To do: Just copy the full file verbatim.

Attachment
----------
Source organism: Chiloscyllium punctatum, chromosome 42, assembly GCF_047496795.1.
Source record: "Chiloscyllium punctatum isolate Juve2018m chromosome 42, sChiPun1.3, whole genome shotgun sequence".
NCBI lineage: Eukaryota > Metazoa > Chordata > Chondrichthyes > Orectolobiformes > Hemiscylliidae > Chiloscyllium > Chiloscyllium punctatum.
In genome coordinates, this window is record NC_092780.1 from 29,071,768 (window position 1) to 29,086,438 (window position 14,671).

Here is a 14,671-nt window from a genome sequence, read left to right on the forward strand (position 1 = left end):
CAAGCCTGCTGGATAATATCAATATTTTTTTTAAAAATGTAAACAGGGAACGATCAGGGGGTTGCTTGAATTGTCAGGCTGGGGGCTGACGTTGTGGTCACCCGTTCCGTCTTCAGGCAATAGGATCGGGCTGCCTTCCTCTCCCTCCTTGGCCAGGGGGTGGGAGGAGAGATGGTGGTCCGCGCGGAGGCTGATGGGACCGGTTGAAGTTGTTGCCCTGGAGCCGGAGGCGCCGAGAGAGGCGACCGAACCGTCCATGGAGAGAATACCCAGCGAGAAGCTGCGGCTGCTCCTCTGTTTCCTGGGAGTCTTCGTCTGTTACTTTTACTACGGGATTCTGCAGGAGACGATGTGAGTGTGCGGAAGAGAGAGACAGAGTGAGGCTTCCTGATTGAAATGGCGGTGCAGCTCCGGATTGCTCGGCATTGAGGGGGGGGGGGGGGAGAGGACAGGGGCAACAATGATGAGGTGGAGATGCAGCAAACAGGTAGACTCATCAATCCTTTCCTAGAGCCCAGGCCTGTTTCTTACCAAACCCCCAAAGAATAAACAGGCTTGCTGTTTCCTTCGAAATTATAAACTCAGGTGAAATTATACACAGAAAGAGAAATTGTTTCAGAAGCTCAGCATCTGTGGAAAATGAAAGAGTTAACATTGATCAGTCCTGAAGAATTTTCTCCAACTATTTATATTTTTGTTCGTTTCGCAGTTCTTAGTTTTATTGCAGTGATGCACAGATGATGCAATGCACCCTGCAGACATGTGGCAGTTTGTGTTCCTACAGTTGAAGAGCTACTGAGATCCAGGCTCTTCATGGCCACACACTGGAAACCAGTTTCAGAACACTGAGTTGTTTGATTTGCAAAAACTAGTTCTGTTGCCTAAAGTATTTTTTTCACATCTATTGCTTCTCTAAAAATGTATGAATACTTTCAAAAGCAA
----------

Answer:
Source organism: Chiloscyllium punctatum, chromosome 42, assembly GCF_047496795.1.
Source record: "Chiloscyllium punctatum isolate Juve2018m chromosome 42, sChiPun1.3, whole genome shotgun sequence".
NCBI lineage: Eukaryota > Metazoa > Chordata > Chondrichthyes > Orectolobiformes > Hemiscylliidae > Chiloscyllium > Chiloscyllium punctatum.
In genome coordinates, this window is record NC_092780.1 from 29,071,768 (window position 1) to 29,086,438 (window position 14,671).

Here is a 14,671-nt window from a genome sequence, read left to right on the forward strand (position 1 = left end):
CAAGCCTGCTGGATAATATCAATATTTTTTTTAAAAATGTAAACAGGGAACGATCAGGGGGTTGCTTGAATTGTCAGGCTGGGGGCTGACGTTGTGGTCACCCGTTCCGTCTTCAGGCAATAGGATCGGGCTGCCTTCCTCTCCCTCCTTGGCCAGGGGGTGGGAGGAGAGATGGTGGTCCGCGCGGAGGCTGATGGGACCGGTTGAAGTTGTTGCCCTGGAGCCGGAGGCGCCGAGAGAGGCGACCGAACCGTCCATGGAGAGAATACCCAGCGAGAAGCTGCGGCTGCTCCTCTGTTTCCTGGGAGTCTTCGTCTGTTACTTTTACTACGGGATTCTGCAGGAGACGATGTGAGTGTGCGGAAGAGAGAGACAGAGTGAGGCTTCCTGATTGAAATGGCGGTGCAGCTCCGGATTGCTCGGCATTGAGGGGGGGGGGGGGGAGAGGACAGGGGCAACAATGATGAGGTGGAGATGCAGCAAACAGGTAGACTCATCAATCCTTTCCTAGAGCCCAGGCCTGTTTCTTACCAAACCCCCAAAGAATAAACAGGCTTGCTGTTTCCTTCGAAATTATAAACTCAGGTGAAATTATACACAGAAAGAGAAATTGTTTCAGAAGCTCAGCATCTGTGGAAAATGAAAGAGTTAACATTGATCAGTCCTGAAGAATTTTCTCCAACTATTTATATTTTTGTTCGTTTCGCAGTTCTTAGTTTTATTGCAGTGATGCACAGATGATGCAATGCACCCTGCAGACATGTGGCAGTTTGTGTTCCTACAGTTGAAGAGCTACTGAGATCCAGGCTCTTCATGGCCACACACTGGAAACCAGTTTCAGAACACTGAGTTGTTTGATTTGCAAAAACTAGTTCTGTTGCCTAAAGTATTTTTTTCACATCTATTGCTTCTCTAAAAATGTATGAATACTTTCAAAAGCAA